A big thank-you to all who have followed the Comings Communiqué over the years, giving your feedback and encouragement. And special thanks goes to Kevin, whithout whom I would never have started blogging, and who is responsible for its present design.
Here's to many more years of blogging bliss!
August 15, 2006
Long Runs on the Beach
My bro Daniel wrote, directed, and starred in this little gem, so I thought I would share it with you:
August 14, 2006
Itacyara, Keynote Speaker
On Saturday Itacyara spoke to the regional ladies society. By all accounts, she did an outstanding job.
August 12, 2006
The Monk and the ExecutiveI have noticed that every time I walk into a bookstore down here, a book entitled "O Monge e o Executivo" (The Monk and the Executive) is featured prominently. I had no idea, however, that it had such an interesting background. Check out this story from the Washington Post:
SAO PAULO, Brazil, Aug. 11 -- James C. Hunter got a long-distance telephone call last year telling him that his book "The Monk and the Executive" was dominating the bestseller lists in Brazil. He was perplexed.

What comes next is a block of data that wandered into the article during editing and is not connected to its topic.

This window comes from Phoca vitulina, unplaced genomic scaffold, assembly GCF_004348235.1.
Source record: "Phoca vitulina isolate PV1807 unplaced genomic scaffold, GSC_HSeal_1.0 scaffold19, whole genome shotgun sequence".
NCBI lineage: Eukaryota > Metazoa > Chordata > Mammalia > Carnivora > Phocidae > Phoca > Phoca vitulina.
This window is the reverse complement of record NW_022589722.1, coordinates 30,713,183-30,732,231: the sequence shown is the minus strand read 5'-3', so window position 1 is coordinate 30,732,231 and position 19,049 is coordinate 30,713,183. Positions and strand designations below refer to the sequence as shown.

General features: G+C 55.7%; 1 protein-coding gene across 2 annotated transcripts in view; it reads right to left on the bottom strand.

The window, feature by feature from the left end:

"I think you've got the wrong guy," Hunter remembers telling the man on the other end of the line, who had identified himself as his Brazilian publisher. "I never wrote a book by that title."
But in 1998 Hunter had published a novel in the United States called "The Servant." Without his knowledge, a publishing company had translated the book into Portuguese, renamed it and witnessed a phenomenon unfold. The parable has held the No. 1 slot on Brazil's overall bestseller lists for about 70 weeks, and Hunter has become something of a celebrity in a country that he rarely had given a thought to before. Another book of his -- a motivational manual for business leaders -- earlier this year bumped "The Da Vinci Code" out of the No. 2 spot on the lists.
"I never dreamed a book I wrote almost 10 years ago would be such a success down there," said Hunter, 51, who has visited Brazil five times in the past year. "I knew very little about Brazil before -- it just wasn't in my realm of thinking at all. Now, it's very prominent."
Hiking in the Mountains